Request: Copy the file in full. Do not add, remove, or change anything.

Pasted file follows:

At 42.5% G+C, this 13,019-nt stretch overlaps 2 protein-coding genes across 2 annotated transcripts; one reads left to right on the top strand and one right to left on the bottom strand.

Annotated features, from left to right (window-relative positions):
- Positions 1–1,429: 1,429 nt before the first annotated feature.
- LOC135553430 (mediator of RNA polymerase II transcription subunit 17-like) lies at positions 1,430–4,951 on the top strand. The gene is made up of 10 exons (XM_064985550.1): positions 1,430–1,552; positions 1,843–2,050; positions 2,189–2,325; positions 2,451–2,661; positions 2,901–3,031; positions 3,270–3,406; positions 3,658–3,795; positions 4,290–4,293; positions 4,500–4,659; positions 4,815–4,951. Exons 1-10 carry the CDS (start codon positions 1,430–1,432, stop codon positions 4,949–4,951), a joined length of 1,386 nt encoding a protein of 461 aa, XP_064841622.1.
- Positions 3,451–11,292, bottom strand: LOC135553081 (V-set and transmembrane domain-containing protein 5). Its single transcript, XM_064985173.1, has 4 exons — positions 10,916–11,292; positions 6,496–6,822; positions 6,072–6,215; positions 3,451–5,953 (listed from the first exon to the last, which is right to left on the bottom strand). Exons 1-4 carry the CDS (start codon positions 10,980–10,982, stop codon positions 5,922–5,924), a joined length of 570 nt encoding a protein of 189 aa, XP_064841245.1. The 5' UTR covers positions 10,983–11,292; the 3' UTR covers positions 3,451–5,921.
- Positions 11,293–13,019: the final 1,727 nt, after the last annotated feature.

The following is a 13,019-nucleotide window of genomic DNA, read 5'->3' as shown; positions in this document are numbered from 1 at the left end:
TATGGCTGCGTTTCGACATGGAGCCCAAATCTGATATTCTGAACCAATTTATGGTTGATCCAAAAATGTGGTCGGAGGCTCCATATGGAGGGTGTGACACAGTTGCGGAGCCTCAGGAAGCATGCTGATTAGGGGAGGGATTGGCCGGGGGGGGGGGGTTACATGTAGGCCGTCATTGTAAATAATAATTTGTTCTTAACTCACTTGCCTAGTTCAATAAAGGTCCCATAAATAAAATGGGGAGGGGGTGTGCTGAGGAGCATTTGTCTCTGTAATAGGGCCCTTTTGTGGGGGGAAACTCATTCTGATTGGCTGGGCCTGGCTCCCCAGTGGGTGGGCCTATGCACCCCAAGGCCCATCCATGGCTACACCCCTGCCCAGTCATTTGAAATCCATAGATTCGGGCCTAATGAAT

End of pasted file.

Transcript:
At 42.5% G+C, this 13,019-nt stretch overlaps 2 protein-coding genes across 2 annotated transcripts; one reads left to right on the top strand and one right to left on the bottom strand.

Annotated features, from left to right (window-relative positions):
- Positions 1–1,429: 1,429 nt before the first annotated feature.
- LOC135553430 (mediator of RNA polymerase II transcription subunit 17-like) lies at positions 1,430–4,951 on the top strand. The gene is made up of 10 exons (XM_064985550.1): positions 1,430–1,552; positions 1,843–2,050; positions 2,189–2,325; positions 2,451–2,661; positions 2,901–3,031; positions 3,270–3,406; positions 3,658–3,795; positions 4,290–4,293; positions 4,500–4,659; positions 4,815–4,951. Exons 1-10 carry the CDS (start codon positions 1,430–1,432, stop codon positions 4,949–4,951), a joined length of 1,386 nt encoding a protein of 461 aa, XP_064841622.1.
- Positions 3,451–11,292, bottom strand: LOC135553081 (V-set and transmembrane domain-containing protein 5). Its single transcript, XM_064985173.1, has 4 exons — positions 10,916–11,292; positions 6,496–6,822; positions 6,072–6,215; positions 3,451–5,953 (listed from the first exon to the last, which is right to left on the bottom strand). Exons 1-4 carry the CDS (start codon positions 10,980–10,982, stop codon positions 5,922–5,924), a joined length of 570 nt encoding a protein of 189 aa, XP_064841245.1. The 5' UTR covers positions 10,983–11,292; the 3' UTR covers positions 3,451–5,921.
- Positions 11,293–13,019: the final 1,727 nt, after the last annotated feature.

The following is a 13,019-nucleotide window of genomic DNA, read 5'->3' as shown; positions in this document are numbered from 1 at the left end:
TATGGCTGCGTTTCGACATGGAGCCCAAATCTGATATTCTGAACCAATTTATGGTTGATCCAAAAATGTGGTCGGAGGCTCCATATGGAGGGTGTGACACAGTTGCGGAGCCTCAGGAAGCATGCTGATTAGGGGAGGGATTGGCCGGGGGGGGGGGGTTACATGTAGGCCGTCATTGTAAATAATAATTTGTTCTTAACTCACTTGCCTAGTTCAATAAAGGTCCCATAAATAAAATGGGGAGGGGGTGTGCTGAGGAGCATTTGTCTCTGTAATAGGGCCCTTTTGTGGGGGGAAACTCATTCTGATTGGCTGGGCCTGGCTCCCCAGTGGGTGGGCCTATGCACCCCAAGGCCCATCCATGGCTACACCCCTGCCCAGTCATTTGAAATCCATAGATTCGGGCCTAATGAAT